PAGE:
They were quiet to each other, purposefully busy in each other's presence, after that, until he said, a week later, "I think we can just talk, you know." He felt brave to say it. She agreed, and they began to eat lunch together, and talk about their lives outside of work, and last week they'd had a drink together, and tonight they sat, alone on the 16th floor, waiting for the clock.




Ftrain.com is the website of Paul Ford and his pseudonyms. It is showing its age. I'm rewriting the code but it's taking some time.


There is a Facebook group.


You will regret following me on Twitter here.


Enter your email address:

A TinyLetter Email Newsletter

About the author: I've been running this website from 1997. For a living I write stories and essays, program computers, edit things, and help people launch online publications. (LinkedIn). I wrote a novel. I was an editor at Harper's Magazine for five years; then I was a Contributing Editor; now I am a free agent. I was also on NPR's All Things Considered for a while. I still write for The Morning News, and some other places.

If you have any questions for me, I am very accessible by email. You can email me at ford@ftrain.com and ask me things and I will try to answer. Especially if you want to clarify something or write something critical. I am glad to clarify things so that you can disagree more effectively.


Syndicate: RSS1.0, RSS2.0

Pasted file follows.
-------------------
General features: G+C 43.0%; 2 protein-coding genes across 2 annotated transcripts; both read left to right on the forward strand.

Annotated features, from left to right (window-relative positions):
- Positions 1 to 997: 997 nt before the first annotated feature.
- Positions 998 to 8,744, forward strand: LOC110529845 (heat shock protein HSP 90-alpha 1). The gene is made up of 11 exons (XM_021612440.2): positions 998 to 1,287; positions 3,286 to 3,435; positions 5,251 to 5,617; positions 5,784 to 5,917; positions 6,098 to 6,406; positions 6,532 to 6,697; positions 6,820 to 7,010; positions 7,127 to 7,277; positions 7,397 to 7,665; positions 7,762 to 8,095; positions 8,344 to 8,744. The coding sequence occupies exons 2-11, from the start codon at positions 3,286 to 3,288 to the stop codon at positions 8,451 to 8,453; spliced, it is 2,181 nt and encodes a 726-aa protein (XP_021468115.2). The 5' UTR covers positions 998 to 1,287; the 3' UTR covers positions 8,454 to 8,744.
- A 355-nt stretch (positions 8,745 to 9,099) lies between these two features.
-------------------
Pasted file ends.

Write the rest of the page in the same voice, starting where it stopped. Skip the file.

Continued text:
Links: RSS1.0, RSS2.0


© 1974-2011 Paul Ford


@20, by Paul Ford. Not any kind of eulogy, thanks. And no header image, either. (October 15)

Recent Offsite Work: Code and Prose. As a hobby I write. (January 14)

Rotary Dial. (August 21)

10 Timeframes. (June 20)

Facebook and Instagram: When Your Favorite App Sells Out. (April 10)

Why I Am Leaving the People of the Red Valley. (April 7)

Welcome to the Company. (September 21)

“Facebook and the Epiphanator: An End to Endings?”. Forgot to tell you about this. (July 20)

“The Age of Mechanical Reproduction”. An essay for TheMorningNews.org. (July 11)

Woods+. People call me a lot and say: What is this new thing? You're a nerd. Explain it immediately. (July 10)

Reading Tonight. Reading! (May 25)

Recorded Entertainment #2, by Paul Ford. (May 18)

Recorded Entertainment #1, by Paul Ford. (May 17)

Nanolaw with Daughter. Why privacy mattered. (May 16)

0h30m w/Photoshop, by Paul Ford. It's immediately clear to me now that I'm writing again that I need to come up with some new forms in order to have fun here—so that I can get a rhythm and know what I'm doing. One thing that works for me are time limits; pencils up, pencils down. So: Fridays, write for 30 minutes; edit for 20 minutes max; and go whip up some images if necessary, like the big crappy hand below that's all meaningful and evocative because it's retro and zoomed-in. Post it, and leave it alone. Can I do that every Friday? Yes! Will I? Maybe! But I crave that simple continuity. For today, for absolutely no reason other than that it came unbidden into my brain, the subject will be Photoshop. (Do we have a process? We have a process. It is 11:39 and...) (May 13)

That Shaggy Feeling. Soon, orphans. (May 12)

Antilunchism, by Paul Ford. Snack trams. (May 11)

Tickler File Forever, by Paul Ford. I'll have no one to blame but future me. (May 10)

Time's Inverted Index, by Paul Ford. (1) When robots write history we can get in trouble with our past selves. (2) Search-generated, "false" chrestomathies and the historical fallacy. (May 9)

Bantha Tracks. (May 5)

Tables of Contents